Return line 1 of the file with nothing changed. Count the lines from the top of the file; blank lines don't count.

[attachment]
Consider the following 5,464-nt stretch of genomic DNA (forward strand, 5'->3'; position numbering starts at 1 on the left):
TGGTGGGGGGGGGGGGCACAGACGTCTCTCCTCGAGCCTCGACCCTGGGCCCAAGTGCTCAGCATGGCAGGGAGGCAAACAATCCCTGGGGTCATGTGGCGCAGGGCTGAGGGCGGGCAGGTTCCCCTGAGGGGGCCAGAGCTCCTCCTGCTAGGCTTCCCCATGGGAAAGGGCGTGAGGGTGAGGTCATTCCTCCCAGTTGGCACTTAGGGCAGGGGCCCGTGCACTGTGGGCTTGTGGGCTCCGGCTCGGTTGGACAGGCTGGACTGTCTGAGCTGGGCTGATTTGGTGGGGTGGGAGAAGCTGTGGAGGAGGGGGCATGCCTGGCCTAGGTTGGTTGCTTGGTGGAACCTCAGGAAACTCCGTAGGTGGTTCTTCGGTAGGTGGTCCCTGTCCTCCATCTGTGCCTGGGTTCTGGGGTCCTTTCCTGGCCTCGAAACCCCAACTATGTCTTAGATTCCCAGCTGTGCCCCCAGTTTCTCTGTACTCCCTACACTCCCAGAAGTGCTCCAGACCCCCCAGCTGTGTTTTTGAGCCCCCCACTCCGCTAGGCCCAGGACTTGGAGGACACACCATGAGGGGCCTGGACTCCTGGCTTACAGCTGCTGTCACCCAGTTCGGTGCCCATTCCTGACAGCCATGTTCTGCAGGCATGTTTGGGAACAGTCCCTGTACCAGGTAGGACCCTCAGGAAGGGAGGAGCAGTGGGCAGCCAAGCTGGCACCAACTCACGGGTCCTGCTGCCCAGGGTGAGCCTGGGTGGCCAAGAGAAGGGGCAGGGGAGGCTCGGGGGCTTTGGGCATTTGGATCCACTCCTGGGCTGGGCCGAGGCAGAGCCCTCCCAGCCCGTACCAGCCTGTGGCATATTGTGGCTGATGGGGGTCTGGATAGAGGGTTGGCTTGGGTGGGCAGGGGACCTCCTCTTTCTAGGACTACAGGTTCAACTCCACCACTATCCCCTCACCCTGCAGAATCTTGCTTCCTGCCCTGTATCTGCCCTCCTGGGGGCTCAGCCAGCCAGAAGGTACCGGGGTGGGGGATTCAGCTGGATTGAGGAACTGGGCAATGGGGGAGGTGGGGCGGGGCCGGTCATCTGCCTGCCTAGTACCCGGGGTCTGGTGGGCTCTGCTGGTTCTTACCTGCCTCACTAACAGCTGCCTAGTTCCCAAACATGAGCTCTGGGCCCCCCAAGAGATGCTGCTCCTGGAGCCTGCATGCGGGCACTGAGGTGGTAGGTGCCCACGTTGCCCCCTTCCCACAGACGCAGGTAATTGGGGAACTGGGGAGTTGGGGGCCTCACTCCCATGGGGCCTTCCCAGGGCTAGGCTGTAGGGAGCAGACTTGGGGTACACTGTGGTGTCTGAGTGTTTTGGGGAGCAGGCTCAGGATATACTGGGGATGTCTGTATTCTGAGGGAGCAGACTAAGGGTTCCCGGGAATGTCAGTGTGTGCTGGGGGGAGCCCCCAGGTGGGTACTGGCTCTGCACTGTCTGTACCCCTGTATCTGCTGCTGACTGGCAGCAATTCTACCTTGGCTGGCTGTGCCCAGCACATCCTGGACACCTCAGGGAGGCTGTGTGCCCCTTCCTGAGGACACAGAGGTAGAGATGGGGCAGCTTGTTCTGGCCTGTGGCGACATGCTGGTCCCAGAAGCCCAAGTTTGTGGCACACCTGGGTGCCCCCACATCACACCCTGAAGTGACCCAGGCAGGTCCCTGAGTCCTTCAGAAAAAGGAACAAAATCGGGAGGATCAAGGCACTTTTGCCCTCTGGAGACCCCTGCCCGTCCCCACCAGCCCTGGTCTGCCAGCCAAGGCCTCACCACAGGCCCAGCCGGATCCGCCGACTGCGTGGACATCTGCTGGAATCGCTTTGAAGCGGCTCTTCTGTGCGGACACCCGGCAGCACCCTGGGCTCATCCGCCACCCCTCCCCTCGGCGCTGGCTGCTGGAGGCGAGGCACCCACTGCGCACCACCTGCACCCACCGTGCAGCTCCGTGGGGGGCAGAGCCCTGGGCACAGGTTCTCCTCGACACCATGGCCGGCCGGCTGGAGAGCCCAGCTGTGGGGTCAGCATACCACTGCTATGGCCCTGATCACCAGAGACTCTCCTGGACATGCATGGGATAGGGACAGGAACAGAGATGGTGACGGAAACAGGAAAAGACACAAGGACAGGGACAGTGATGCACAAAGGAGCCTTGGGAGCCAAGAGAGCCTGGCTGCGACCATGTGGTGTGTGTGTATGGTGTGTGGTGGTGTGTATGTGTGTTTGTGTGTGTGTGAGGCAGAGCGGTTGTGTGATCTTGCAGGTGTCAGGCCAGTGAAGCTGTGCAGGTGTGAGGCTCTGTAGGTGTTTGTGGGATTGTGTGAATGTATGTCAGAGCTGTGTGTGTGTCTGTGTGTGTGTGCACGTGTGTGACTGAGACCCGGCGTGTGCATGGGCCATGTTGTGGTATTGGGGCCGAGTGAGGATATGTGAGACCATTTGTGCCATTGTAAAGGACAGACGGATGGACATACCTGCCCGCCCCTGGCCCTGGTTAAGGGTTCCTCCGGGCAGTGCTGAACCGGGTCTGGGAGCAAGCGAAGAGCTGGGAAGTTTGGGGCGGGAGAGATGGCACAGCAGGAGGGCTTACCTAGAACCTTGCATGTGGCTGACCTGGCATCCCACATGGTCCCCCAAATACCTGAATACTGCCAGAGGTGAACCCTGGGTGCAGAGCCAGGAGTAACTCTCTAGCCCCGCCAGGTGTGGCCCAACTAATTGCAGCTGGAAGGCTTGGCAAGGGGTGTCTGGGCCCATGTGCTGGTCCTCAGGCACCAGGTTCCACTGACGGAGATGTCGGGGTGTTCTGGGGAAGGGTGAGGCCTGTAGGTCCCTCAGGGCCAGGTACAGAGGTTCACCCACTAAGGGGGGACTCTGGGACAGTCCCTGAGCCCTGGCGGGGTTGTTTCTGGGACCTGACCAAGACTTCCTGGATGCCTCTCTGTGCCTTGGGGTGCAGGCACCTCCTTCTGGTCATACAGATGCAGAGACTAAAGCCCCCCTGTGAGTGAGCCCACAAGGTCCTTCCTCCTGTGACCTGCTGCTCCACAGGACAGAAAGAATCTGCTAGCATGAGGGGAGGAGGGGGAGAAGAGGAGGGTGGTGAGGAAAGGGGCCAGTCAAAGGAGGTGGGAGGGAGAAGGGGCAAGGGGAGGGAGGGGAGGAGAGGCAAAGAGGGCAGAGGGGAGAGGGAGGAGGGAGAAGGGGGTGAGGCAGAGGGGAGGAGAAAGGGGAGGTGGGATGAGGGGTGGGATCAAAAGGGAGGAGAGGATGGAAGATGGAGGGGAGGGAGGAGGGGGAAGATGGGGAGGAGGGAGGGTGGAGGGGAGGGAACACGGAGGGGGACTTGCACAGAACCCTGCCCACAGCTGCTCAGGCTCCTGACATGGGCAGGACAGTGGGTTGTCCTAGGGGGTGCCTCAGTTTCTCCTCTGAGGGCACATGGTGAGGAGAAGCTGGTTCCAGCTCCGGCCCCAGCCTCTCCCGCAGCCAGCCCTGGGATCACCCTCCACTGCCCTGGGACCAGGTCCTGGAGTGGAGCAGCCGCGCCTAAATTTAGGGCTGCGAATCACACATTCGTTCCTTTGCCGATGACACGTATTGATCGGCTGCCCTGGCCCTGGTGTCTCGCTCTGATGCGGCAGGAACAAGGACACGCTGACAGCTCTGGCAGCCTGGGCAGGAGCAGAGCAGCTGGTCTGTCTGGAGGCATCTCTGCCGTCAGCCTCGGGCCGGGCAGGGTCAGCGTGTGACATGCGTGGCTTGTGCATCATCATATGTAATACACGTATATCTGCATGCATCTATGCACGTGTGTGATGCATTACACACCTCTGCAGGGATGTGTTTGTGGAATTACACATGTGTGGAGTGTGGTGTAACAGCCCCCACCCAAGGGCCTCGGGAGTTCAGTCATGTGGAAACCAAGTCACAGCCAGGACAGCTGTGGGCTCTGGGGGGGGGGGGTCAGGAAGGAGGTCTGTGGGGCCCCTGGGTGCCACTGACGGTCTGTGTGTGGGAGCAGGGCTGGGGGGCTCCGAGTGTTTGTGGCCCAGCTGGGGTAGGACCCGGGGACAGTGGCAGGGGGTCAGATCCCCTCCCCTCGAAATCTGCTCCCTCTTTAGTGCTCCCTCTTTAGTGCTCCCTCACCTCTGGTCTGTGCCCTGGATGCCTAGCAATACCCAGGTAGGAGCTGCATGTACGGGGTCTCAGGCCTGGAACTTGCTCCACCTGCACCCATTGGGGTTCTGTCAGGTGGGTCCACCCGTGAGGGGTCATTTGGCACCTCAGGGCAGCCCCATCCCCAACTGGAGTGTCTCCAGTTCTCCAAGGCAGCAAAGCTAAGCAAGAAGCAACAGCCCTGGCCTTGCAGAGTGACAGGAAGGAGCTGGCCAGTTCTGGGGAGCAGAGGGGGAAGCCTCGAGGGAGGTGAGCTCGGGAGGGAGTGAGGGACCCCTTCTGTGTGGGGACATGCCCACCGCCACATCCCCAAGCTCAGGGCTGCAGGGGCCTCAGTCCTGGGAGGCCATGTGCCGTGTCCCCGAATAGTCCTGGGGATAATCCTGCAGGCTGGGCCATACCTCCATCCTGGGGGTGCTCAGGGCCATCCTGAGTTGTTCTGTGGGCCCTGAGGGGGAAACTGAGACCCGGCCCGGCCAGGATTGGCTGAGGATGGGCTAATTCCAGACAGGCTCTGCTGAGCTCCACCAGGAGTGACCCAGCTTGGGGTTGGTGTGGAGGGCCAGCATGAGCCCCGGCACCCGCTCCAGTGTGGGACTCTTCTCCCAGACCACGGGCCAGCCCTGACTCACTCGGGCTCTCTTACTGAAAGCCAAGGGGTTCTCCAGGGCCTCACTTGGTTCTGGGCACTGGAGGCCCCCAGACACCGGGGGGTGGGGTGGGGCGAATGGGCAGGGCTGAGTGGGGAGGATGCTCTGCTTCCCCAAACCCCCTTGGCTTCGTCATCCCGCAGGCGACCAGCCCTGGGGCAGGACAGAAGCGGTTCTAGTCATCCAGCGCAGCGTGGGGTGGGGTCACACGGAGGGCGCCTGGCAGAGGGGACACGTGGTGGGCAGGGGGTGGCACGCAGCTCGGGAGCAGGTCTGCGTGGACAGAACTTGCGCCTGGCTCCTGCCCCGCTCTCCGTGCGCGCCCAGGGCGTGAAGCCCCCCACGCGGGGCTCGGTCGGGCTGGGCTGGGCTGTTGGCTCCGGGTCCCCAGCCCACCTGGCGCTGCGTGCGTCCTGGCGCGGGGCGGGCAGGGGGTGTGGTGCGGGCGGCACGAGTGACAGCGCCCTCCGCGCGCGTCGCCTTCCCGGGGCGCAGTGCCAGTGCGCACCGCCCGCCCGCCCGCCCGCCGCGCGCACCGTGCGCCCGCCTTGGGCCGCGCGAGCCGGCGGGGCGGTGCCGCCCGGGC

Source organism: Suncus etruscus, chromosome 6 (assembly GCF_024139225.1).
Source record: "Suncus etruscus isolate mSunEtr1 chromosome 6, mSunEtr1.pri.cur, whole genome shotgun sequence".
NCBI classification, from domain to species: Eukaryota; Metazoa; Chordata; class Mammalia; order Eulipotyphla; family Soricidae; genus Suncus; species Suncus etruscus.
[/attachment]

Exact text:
Consider the following 5,464-nt stretch of genomic DNA (forward strand, 5'->3'; position numbering starts at 1 on the left):